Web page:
The story itself is a mess, being the end of the trilogy I would expect a more coherent and conclusive finale which answers all the questions the series has thus far raised, but instead you just get an overwhelmingly pointless romp through an explosive and action-packed world, a long gauntlet of corridor shooting interspersed with cut-scenes. It’s not that the campaign wasn’t fun or exciting, it’s just that it failed, as its forebears did, to engage me emotionally or intellectually.
Fortunately, where the story let me down, every other part of the Gears experience makes up for it tenfold. The range of enemies and the diversity of armaments with which to dispose of them means you’re always discovering new and fun ways to kill, the sheer volume of hidden goals and tracked statistics is on par with Halo Reach and the range of modes to play and the ease of setting up online parties for matchmaking or custom games is commendable.
The campaign is replayable in both the traditional mode and a point-scoring arcade mode, made better with the addition of game-changing “mutators”. The versus mode has a plethora of traditional match types for up to 10 players, as well as the inclusion of a unique mode every weekend as part of Epic Games’ efforts to keep the community engaged for the long term. There’s the expanded Horde mode, which is even better now it has tower-defence traits, and the play-as-the-bad-guys Beast mode, which is perfect as a short but brutal counterpart. Both are designed for teams of five players, but can be attempted with a smaller number if desired.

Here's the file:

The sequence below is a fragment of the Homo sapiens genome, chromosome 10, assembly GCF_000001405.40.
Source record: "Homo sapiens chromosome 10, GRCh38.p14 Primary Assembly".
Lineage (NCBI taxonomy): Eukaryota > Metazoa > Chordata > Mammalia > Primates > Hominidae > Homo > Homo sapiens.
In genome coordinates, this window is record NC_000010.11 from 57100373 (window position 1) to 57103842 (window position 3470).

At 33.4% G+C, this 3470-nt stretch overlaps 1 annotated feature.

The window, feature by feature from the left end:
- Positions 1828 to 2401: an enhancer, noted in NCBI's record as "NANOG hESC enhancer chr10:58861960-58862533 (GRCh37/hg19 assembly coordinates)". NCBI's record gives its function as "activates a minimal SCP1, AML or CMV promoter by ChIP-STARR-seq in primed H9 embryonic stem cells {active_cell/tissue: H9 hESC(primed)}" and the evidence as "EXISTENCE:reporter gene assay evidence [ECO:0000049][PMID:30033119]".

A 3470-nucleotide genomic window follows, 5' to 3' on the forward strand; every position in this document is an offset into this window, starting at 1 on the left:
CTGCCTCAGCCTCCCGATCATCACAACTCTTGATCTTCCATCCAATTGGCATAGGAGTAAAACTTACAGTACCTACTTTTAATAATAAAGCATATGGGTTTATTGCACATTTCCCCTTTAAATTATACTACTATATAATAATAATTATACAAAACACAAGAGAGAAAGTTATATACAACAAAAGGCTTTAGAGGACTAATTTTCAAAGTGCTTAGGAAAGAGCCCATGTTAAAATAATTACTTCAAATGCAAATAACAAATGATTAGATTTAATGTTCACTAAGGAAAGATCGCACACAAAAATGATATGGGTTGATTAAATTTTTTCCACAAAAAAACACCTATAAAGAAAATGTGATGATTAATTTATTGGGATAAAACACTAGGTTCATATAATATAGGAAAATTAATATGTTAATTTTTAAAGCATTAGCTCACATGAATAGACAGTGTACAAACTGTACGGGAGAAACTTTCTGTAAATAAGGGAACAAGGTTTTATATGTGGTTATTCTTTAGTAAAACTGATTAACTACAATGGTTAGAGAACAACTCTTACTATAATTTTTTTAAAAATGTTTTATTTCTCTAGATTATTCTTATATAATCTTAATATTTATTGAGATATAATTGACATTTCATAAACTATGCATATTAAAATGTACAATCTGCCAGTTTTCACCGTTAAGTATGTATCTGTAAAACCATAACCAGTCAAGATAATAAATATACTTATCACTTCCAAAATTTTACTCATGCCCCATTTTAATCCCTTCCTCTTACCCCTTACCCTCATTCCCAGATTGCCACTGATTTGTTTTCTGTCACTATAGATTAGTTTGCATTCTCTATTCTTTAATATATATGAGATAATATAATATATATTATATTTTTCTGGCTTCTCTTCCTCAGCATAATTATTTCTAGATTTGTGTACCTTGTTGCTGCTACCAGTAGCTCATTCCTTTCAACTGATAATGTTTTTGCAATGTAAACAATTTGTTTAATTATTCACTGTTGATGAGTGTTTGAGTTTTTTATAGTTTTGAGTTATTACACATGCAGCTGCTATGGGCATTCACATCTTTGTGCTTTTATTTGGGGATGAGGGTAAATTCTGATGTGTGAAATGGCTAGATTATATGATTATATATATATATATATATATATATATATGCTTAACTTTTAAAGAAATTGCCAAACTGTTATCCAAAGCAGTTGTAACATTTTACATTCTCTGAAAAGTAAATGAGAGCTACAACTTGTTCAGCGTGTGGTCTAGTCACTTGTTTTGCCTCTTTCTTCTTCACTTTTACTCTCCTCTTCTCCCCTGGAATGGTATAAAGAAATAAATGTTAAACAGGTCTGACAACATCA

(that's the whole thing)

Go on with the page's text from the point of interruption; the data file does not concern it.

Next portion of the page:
As you progress through the many modes you’ll earn experience points which unlock new characters, weapon skins, fortification upgrades and such, while a robust medal system means you can be recognised for your abilities, be it sniping, base building or ally reviving. This creates a much more coherent and unified experience for Gears players, a refreshing change from the dissonant single player/co-op/multiplayer ethos that pervades other significant shooters.
With a long list of scheduled downloadable content to come, if you end up enjoying the Gears experience as much as I did you’ll probably want to purchase the Season Pass. For the uninitiated, this pass acts as a discounted pre-order on said content, so you can stay up to date with all the new maps and missions over the year, at a cost of 2400 Microsoft Points (approximately £18), which equates to a 33% saving.
Gears of War 3 could possibly be the landmark third-person shooter that this generation of consoles is remembered by. With the exception of Vanquish, I can’t say that I’ve played a game that creates the same level of unadulterated excitement. Even if you’re not particularly well versed in the Gears mythos, if you take revelry in turning countless enemies inside out with the meatiest weapons this side of an Arnie film then you have no excuse for avoiding this game.
Gears of War 3 scores 9 out of 10